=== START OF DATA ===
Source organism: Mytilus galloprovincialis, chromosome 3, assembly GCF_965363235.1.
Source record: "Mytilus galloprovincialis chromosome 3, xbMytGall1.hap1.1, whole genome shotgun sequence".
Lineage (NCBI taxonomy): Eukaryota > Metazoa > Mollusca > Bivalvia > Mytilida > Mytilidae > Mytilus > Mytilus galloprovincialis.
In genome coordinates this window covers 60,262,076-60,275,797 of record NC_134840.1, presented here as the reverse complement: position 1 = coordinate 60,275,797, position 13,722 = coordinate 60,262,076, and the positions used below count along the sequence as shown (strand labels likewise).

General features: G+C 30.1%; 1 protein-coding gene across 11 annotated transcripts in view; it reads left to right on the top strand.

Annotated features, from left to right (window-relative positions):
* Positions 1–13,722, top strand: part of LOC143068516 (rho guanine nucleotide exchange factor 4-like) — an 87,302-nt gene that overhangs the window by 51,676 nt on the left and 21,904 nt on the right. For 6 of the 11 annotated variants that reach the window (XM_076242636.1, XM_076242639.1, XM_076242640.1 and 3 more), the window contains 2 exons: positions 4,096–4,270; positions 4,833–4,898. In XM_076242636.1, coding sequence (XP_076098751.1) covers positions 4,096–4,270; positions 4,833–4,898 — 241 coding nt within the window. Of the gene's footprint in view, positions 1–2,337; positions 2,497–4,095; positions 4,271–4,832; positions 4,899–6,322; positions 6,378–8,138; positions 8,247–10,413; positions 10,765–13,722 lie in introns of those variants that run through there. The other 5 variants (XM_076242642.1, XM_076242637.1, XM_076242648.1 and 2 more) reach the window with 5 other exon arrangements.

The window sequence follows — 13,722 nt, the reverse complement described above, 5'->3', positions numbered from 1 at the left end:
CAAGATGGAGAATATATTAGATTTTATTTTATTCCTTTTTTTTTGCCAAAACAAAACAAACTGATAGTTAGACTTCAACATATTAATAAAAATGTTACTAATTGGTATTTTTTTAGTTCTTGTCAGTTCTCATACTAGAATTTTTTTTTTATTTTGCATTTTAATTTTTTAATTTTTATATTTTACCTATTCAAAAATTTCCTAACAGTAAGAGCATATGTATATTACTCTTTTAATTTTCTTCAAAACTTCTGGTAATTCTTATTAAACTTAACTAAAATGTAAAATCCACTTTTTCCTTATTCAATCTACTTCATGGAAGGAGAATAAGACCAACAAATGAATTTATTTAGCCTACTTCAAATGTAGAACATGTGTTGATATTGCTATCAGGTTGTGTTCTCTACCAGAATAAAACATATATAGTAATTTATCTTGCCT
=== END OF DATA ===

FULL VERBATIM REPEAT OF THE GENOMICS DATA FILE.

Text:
Source organism: Mytilus galloprovincialis, chromosome 3, assembly GCF_965363235.1.
Source record: "Mytilus galloprovincialis chromosome 3, xbMytGall1.hap1.1, whole genome shotgun sequence".
Lineage (NCBI taxonomy): Eukaryota > Metazoa > Mollusca > Bivalvia > Mytilida > Mytilidae > Mytilus > Mytilus galloprovincialis.
In genome coordinates this window covers 60,262,076-60,275,797 of record NC_134840.1, presented here as the reverse complement: position 1 = coordinate 60,275,797, position 13,722 = coordinate 60,262,076, and the positions used below count along the sequence as shown (strand labels likewise).

General features: G+C 30.1%; 1 protein-coding gene across 11 annotated transcripts in view; it reads left to right on the top strand.

Annotated features, from left to right (window-relative positions):
* Positions 1–13,722, top strand: part of LOC143068516 (rho guanine nucleotide exchange factor 4-like) — an 87,302-nt gene that overhangs the window by 51,676 nt on the left and 21,904 nt on the right. For 6 of the 11 annotated variants that reach the window (XM_076242636.1, XM_076242639.1, XM_076242640.1 and 3 more), the window contains 2 exons: positions 4,096–4,270; positions 4,833–4,898. In XM_076242636.1, coding sequence (XP_076098751.1) covers positions 4,096–4,270; positions 4,833–4,898 — 241 coding nt within the window. Of the gene's footprint in view, positions 1–2,337; positions 2,497–4,095; positions 4,271–4,832; positions 4,899–6,322; positions 6,378–8,138; positions 8,247–10,413; positions 10,765–13,722 lie in introns of those variants that run through there. The other 5 variants (XM_076242642.1, XM_076242637.1, XM_076242648.1 and 2 more) reach the window with 5 other exon arrangements.

The window sequence follows — 13,722 nt, the reverse complement described above, 5'->3', positions numbered from 1 at the left end:
CAAGATGGAGAATATATTAGATTTTATTTTATTCCTTTTTTTTTGCCAAAACAAAACAAACTGATAGTTAGACTTCAACATATTAATAAAAATGTTACTAATTGGTATTTTTTTAGTTCTTGTCAGTTCTCATACTAGAATTTTTTTTTTATTTTGCATTTTAATTTTTTAATTTTTATATTTTACCTATTCAAAAATTTCCTAACAGTAAGAGCATATGTATATTACTCTTTTAATTTTCTTCAAAACTTCTGGTAATTCTTATTAAACTTAACTAAAATGTAAAATCCACTTTTTCCTTATTCAATCTACTTCATGGAAGGAGAATAAGACCAACAAATGAATTTATTTAGCCTACTTCAAATGTAGAACATGTGTTGATATTGCTATCAGGTTGTGTTCTCTACCAGAATAAAACATATATAGTAATTTATCTTGCCT